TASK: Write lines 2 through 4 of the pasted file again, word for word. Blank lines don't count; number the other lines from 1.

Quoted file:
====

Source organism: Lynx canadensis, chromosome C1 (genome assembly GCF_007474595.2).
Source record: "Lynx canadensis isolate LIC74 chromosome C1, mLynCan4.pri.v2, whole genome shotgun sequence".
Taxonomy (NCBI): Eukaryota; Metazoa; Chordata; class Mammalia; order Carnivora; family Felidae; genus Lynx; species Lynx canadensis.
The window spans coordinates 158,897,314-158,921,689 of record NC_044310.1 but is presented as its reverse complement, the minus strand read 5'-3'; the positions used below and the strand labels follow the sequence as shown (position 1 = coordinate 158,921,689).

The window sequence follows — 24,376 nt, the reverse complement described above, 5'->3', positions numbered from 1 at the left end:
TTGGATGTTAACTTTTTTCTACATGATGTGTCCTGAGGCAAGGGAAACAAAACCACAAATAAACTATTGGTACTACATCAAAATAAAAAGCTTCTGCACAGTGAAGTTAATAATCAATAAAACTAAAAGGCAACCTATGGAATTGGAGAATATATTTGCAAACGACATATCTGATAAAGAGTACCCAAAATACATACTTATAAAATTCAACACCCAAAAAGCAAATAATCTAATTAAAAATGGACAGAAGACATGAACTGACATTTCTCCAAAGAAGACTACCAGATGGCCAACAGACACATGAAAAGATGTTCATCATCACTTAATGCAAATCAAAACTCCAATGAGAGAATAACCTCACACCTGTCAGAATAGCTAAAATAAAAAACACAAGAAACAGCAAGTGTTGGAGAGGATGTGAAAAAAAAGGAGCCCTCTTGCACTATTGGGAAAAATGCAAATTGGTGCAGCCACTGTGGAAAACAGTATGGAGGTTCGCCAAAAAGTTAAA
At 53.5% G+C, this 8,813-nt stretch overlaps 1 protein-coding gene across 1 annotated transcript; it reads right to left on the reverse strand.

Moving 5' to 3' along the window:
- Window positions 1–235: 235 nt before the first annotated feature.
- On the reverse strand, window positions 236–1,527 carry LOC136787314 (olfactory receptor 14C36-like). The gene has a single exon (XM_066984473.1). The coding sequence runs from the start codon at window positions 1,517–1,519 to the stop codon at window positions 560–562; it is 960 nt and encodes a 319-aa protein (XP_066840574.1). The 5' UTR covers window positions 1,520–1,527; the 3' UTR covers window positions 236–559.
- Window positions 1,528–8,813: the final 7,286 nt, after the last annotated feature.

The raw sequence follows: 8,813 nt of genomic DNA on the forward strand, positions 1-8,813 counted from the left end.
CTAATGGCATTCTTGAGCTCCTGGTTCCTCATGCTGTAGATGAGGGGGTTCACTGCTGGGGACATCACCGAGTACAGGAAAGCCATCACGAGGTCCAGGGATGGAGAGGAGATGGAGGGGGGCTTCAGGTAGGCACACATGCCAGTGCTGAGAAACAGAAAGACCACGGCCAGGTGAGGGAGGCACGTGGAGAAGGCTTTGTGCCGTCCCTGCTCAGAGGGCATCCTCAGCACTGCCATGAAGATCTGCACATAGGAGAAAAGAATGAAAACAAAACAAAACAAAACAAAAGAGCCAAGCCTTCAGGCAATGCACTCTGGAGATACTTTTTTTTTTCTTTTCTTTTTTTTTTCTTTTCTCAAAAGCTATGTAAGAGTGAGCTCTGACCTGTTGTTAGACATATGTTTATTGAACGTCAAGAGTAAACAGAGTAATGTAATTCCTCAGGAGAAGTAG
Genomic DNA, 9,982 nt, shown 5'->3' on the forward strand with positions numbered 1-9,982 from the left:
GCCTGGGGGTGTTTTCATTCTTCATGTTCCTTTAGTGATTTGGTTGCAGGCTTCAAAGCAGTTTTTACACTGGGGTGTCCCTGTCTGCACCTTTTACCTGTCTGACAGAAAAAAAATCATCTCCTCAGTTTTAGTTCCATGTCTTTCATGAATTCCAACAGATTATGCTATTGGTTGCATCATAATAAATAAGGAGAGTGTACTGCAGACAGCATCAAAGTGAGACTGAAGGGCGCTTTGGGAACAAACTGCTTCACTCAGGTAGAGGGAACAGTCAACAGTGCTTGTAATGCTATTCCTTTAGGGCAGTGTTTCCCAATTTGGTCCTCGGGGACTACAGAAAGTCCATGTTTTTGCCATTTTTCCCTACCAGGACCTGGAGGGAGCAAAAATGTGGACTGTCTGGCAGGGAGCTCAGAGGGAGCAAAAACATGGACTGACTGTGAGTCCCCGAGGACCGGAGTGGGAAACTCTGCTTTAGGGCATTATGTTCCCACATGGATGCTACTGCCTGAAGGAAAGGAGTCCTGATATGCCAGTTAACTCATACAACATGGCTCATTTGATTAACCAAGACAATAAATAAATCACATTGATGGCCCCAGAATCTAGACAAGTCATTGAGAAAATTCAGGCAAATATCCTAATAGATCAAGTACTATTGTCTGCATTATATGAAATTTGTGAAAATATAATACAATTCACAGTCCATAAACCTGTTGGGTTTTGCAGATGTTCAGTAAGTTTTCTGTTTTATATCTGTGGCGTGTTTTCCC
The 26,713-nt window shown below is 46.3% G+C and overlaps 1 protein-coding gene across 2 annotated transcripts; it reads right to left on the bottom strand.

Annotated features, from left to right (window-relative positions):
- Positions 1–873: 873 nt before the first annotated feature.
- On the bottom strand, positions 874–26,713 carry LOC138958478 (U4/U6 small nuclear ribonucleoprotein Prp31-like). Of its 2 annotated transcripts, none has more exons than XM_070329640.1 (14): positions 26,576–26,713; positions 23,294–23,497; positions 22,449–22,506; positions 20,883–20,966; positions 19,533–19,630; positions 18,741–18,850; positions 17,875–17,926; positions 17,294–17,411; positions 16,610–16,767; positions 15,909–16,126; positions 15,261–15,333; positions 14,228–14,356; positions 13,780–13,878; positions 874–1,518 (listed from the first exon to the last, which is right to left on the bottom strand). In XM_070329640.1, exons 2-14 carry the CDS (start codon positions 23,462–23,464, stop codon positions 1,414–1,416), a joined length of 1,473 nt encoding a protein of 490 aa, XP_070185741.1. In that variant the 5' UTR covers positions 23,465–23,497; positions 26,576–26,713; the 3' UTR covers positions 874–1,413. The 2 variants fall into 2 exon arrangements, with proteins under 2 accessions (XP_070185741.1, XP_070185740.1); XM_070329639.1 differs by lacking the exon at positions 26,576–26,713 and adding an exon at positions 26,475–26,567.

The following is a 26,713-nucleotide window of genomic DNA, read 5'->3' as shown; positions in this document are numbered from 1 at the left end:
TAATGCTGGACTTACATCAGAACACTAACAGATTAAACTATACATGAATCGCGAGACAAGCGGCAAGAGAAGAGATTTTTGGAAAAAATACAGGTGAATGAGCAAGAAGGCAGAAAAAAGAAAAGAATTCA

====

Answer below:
Source record: "Lynx canadensis isolate LIC74 chromosome C1, mLynCan4.pri.v2, whole genome shotgun sequence".
Taxonomy (NCBI): Eukaryota; Metazoa; Chordata; class Mammalia; order Carnivora; family Felidae; genus Lynx; species Lynx canadensis.
The window spans coordinates 158,897,314-158,921,689 of record NC_044310.1 but is presented as its reverse complement, the minus strand read 5'-3'; the positions used below and the strand labels follow the sequence as shown (position 1 = coordinate 158,921,689).